A video was released last week showing State Rep. Byron Cook (R-Corsicana) purposefully trying to trip a citizen in the halls of the state Capitol. Why?
Because Cook is a bully.
He’s the kind of guy who threatens business owners in his district if they put up signs for his opponents. Sadly, he’s not the only legislative bully.
Video gathered by the independent organization American Phoenix Foundation allegedly shows other lawmakers behaving boorishly and worse. Some reportedly show drunken legislators being physically restrained – in the Capitol, coming off the House floor – from attacking people trying to ask them questions about votes.
These individuals all have one thing in common: they are tied in with the governing coalition of Democrats and liberal Republicans that keep a stranglehold on the Texas House. These are the lawmakers who block conservative reforms and resent being asked to govern the way they campaign.
(And if your state representative voted for Joe Straus as speaker of the House, that’s who your legislator put in power.)
Cook and his cronies simply don’t like taxpayers being involved. They don’t want citizens participating in the governing process. And they certainly don’t like being asked questions. They simply “know better” and “have to govern.”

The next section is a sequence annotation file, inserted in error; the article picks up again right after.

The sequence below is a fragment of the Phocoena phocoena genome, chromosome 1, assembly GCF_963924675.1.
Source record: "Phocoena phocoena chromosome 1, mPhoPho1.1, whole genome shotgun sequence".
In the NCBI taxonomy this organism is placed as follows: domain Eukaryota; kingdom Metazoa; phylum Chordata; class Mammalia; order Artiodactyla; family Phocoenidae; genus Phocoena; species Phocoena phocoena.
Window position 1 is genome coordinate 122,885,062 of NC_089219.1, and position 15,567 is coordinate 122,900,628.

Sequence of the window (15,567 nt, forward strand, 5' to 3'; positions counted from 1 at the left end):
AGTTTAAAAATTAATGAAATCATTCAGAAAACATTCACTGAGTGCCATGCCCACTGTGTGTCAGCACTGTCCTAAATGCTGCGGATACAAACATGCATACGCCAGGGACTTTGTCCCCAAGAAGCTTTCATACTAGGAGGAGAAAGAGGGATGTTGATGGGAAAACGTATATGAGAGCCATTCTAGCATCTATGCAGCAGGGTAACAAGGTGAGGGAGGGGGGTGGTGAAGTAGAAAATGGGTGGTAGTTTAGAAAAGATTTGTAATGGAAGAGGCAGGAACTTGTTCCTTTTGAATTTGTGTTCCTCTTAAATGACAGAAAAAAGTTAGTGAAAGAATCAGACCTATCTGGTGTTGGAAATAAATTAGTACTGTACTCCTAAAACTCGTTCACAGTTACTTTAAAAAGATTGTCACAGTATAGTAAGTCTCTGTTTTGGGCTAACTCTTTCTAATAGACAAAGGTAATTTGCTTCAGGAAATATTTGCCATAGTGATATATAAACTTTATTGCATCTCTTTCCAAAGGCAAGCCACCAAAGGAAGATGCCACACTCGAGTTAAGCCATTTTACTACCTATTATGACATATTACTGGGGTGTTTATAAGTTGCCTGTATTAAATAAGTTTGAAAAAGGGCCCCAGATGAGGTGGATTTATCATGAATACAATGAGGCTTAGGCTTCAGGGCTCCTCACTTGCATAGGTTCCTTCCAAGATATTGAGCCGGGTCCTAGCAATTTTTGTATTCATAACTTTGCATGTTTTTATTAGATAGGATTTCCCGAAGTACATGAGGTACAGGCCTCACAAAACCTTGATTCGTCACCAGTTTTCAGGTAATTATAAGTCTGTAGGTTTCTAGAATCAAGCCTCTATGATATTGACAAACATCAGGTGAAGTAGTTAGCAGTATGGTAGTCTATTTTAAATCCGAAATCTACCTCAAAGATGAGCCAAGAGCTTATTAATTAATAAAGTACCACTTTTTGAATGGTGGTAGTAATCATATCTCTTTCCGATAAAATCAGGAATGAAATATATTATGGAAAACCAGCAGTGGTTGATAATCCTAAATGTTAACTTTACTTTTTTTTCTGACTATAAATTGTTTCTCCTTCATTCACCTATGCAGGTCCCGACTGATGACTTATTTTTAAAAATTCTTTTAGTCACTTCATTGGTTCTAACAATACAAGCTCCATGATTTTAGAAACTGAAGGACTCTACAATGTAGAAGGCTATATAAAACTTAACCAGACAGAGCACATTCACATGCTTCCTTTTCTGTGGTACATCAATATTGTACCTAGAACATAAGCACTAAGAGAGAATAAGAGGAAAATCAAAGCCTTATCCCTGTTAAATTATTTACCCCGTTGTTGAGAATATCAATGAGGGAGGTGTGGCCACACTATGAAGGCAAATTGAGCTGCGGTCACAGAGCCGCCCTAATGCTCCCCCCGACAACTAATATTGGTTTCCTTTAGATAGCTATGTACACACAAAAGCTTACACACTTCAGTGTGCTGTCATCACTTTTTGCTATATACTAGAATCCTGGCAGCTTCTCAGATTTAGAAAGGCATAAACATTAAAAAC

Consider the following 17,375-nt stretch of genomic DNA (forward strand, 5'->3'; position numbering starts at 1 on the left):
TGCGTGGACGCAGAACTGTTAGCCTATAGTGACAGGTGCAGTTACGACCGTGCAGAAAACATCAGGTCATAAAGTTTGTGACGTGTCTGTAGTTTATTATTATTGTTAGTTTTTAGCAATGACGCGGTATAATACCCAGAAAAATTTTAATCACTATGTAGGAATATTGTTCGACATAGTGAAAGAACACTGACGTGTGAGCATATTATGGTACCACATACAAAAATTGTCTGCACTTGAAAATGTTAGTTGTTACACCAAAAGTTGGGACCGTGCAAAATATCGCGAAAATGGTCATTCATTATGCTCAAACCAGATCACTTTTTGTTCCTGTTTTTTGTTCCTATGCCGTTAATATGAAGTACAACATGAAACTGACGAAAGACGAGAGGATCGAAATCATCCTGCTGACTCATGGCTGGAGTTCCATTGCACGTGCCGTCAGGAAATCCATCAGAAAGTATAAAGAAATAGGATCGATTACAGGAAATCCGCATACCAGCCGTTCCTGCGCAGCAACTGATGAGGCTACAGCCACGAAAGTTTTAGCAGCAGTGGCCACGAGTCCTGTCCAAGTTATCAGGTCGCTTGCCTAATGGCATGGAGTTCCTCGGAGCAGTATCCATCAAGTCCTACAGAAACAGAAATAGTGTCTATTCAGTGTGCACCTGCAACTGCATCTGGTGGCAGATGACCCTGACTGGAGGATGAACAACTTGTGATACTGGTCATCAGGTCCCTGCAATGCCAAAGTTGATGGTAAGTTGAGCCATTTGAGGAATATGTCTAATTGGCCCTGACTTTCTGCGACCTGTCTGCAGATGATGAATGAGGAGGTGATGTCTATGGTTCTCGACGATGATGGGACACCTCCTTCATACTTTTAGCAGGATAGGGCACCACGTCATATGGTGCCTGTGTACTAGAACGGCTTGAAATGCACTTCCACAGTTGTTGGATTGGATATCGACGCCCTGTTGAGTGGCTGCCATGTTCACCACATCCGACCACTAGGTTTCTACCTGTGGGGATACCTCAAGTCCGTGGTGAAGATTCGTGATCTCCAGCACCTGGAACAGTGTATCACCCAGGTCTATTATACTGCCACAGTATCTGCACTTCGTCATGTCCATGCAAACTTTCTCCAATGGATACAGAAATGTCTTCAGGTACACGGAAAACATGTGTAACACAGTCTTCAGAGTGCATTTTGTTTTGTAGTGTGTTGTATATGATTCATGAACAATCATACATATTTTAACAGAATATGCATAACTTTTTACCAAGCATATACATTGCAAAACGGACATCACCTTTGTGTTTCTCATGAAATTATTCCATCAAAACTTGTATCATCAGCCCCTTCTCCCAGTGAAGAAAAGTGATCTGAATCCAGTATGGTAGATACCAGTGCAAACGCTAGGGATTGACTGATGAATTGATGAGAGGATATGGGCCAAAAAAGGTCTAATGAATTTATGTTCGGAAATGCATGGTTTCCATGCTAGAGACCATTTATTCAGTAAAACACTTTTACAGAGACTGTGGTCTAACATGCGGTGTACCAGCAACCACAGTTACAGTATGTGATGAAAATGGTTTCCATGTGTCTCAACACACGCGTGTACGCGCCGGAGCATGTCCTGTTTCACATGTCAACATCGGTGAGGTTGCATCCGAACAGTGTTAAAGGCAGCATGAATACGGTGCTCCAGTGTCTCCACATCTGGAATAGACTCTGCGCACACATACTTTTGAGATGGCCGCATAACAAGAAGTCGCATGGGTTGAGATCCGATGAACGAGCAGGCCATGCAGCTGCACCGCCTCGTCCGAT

Four years ago, a state senator – who retired a few weeks later – complained to the media that “outside groups” had made it impossible for him and other members of “the club” to impose new fees and taxes. Those outsiders he decried? Citizens who were awakened to the games in Austin, paying attention and making calls. How dare they!
Last month, State Rep. Patricia Harless (R-Spring) announced she wasn’t seeking reelection in the face of a strong primary challenge. In her announcement, she decried other GOP lawmakers who listen to those citizens “who vote in Republican primaries.” The shame!
Harless is just one of a growing number of disgraced coalition lawmakers walking away before being shown the door. State Rep. John Otto (R-Livingston), who this session chaired the House Appropriations Committee, is “retiring” after he gutted strict spending limit legislation favored by 94 percent of GOP primary voters, and replaced it with a meaningless mishmash of grow-government metrics. Knowing he was dead-on-arrival in 2016, he went ahead and quit.
Reportedly, there are another half-dozen coalition bullies ready to call it quits.
Cook hasn’t announced yet for re-election, but he does have a strong challenger already running against him.
Before he can trip up more legislation, assault conservative values, and bully taxpayers, Byron Cook needs to retire or be retired. The Austin establishment governing coalition’s disservice to Texas has gone on long enough.
Michael is president and CEO of Empower Texans. A graduate of Texas A&M, former newspaper reporter, one-time Capitol Hill staffer, think tank vice president, and an Eagle Scout, Sullivan is married with three children. He divides his time between the Metroplex, the rest of Texas, and Austin.